What I do know is that in less than two weeks I will be dancing in a competition. I will be putting myself out there to be seen and judged. And you know what? Doing that, revealing one’s art, whether it be a painting or a dance, in writing or sharing a musical composition, and regardless of that person’s size or appearance, regardless of all those things, well, it takes a strong heart.

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This Dancer’s Heart: How This Blog Is Saving My Life

Well today folks, I don’t have a dance lesson.  I won’t have one for the next two days at least.  But I thought it was an opportunity to write about some dance related topics that are on my heart.

First off, I wanted to say that there are some amazing people out there in the blogosphere.  I’ve just begun the search for kindred spirits and have already found a few.  Please click on the sites in my Blogroll and check them out.  From side-splitting hilarity, to beautiful artwork, to inspiring stories and some deep insights, these sites are all “the bomb.”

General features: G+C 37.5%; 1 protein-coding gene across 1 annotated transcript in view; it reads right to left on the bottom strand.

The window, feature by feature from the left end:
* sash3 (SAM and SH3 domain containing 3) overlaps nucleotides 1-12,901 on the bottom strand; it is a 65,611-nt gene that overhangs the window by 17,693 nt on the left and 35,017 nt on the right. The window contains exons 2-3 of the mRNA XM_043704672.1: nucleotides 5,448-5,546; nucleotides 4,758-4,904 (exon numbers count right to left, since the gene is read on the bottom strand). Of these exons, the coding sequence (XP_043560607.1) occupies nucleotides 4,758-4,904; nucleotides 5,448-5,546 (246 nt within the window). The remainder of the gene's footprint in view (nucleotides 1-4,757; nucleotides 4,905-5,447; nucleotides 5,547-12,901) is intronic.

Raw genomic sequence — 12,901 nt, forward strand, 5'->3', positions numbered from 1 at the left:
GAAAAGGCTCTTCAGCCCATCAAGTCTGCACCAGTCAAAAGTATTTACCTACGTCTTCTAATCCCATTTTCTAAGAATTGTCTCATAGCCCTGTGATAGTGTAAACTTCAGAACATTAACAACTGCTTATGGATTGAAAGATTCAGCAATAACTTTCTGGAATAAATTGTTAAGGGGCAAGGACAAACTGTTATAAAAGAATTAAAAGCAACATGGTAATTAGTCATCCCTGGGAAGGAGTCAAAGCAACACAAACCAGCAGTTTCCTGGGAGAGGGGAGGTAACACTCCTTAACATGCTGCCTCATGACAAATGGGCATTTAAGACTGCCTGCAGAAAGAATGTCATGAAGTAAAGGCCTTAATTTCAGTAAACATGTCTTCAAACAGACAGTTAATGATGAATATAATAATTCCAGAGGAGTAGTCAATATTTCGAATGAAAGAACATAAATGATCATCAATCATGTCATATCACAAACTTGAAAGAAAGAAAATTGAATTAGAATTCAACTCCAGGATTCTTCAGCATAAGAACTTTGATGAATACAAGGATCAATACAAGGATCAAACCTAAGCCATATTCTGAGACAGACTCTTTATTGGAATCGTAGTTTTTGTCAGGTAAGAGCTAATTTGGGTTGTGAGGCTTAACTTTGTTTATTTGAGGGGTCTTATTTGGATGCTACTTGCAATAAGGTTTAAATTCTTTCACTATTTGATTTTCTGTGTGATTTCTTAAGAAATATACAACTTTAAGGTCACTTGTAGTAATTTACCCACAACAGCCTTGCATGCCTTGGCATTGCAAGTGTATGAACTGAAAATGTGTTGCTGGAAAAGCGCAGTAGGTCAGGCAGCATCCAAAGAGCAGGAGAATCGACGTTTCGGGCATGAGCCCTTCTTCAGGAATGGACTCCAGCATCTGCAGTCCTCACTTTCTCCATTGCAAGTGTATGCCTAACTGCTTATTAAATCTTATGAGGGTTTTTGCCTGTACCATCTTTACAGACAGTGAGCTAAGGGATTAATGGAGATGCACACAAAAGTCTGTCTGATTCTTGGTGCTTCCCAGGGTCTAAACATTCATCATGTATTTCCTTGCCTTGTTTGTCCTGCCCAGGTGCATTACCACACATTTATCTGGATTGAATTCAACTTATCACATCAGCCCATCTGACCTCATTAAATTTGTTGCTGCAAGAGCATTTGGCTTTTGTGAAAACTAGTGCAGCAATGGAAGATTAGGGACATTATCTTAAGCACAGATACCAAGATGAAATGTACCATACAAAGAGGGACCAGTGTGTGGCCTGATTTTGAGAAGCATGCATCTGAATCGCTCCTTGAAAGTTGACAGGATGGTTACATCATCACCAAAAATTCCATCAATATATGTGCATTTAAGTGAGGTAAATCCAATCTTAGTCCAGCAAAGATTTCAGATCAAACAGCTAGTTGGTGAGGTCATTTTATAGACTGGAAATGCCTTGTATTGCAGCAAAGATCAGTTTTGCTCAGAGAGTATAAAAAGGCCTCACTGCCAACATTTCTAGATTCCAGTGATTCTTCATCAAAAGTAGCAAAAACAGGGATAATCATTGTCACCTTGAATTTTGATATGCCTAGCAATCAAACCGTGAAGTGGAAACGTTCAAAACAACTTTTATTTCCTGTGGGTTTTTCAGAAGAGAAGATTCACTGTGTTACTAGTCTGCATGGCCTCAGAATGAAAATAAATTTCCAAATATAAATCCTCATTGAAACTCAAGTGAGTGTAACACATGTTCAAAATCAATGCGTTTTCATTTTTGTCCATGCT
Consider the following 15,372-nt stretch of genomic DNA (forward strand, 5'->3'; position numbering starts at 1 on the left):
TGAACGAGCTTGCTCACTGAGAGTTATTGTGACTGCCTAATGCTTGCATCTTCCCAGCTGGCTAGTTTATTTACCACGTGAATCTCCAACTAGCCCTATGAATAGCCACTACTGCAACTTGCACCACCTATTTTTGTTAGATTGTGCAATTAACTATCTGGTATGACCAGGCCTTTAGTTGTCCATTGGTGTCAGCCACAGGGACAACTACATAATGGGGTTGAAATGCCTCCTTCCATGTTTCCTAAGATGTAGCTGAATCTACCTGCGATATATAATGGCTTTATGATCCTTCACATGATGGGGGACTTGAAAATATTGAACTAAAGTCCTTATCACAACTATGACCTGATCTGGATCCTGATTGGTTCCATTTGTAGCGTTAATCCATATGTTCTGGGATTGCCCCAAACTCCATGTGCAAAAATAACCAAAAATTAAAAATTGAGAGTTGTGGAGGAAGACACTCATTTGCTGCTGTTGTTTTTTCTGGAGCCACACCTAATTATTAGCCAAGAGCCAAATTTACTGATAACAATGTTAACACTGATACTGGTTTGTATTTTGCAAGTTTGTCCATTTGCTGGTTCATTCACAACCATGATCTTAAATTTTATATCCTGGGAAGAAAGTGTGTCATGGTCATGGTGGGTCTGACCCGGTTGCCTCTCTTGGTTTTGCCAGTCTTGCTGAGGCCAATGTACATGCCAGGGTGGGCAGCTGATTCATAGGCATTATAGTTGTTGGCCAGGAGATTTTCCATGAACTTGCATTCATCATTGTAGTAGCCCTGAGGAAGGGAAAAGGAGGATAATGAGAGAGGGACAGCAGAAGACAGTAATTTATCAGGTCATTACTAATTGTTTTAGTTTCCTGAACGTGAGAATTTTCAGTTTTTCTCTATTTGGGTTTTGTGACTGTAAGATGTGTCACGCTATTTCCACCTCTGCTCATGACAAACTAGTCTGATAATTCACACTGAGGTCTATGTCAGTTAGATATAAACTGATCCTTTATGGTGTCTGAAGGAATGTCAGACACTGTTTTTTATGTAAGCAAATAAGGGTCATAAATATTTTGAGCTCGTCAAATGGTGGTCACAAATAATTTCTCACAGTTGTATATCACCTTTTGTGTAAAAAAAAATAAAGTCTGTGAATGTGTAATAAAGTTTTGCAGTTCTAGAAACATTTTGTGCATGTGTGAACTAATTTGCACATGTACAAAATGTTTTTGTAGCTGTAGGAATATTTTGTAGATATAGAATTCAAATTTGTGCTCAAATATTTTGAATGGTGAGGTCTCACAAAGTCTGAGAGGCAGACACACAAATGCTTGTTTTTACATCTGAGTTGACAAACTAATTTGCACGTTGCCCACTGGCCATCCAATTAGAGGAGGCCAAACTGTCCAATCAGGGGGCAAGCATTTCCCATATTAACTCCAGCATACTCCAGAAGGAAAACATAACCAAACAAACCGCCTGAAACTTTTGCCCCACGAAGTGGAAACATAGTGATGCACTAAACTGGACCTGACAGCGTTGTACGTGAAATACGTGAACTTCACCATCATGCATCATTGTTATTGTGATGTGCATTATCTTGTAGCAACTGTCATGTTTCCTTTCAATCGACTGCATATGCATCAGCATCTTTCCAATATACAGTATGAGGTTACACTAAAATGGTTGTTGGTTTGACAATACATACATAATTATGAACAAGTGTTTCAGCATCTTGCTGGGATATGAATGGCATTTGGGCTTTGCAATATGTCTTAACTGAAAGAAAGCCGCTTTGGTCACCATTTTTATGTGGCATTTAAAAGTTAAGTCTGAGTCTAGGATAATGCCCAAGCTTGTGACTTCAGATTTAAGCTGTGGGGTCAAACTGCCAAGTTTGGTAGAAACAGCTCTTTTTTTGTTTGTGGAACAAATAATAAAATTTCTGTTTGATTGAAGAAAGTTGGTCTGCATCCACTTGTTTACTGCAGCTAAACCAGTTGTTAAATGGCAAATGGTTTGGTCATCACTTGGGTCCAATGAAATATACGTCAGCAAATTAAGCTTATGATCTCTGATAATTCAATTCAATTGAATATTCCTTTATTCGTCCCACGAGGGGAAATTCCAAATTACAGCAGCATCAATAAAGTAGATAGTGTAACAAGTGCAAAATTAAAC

Has anyone else had trouble finding dancer blogs?  I have found a lot of “how-to” type blogs but I’m more interested in the personal stories behind dancers.  Also, I have yet to find more than a handful of personal blogs about ballroom dancing.  Most of the ones I’ve found are about ballet, which I also love, and I want to connect with others who share my current passion too.  If you have a personal ballroom blog, or know about any, please let me know!

Next, since it is New Year’s Eve Day, and all, I thought I’d reflect on the last year.

I found a list of goals from 2011 and discovered that I had made progress in most areas, but not in the exponential manner I would have liked.  For instance, last year I was at 298 pounds.  One of my goals was weight loss.  I’m starting this year at 265.5.  So, I’m down 30 pounds, which is better than going up, but really, this is not the type of transformational change I’d like to see in myself.

It was also right around this time last year that I began dancing again.  So it has been almost one solid year of ballroom.  During this time I danced in two competitions with two different instructors and earned Top Student bronze level at one of them.

Things have really exploded starting 5 months ago.  That was when I transitioned from one teacher to the next and also began exploring the larger dance community in my area.  I now have friends at 3 different studios and take classes across the valley.  I love being connected.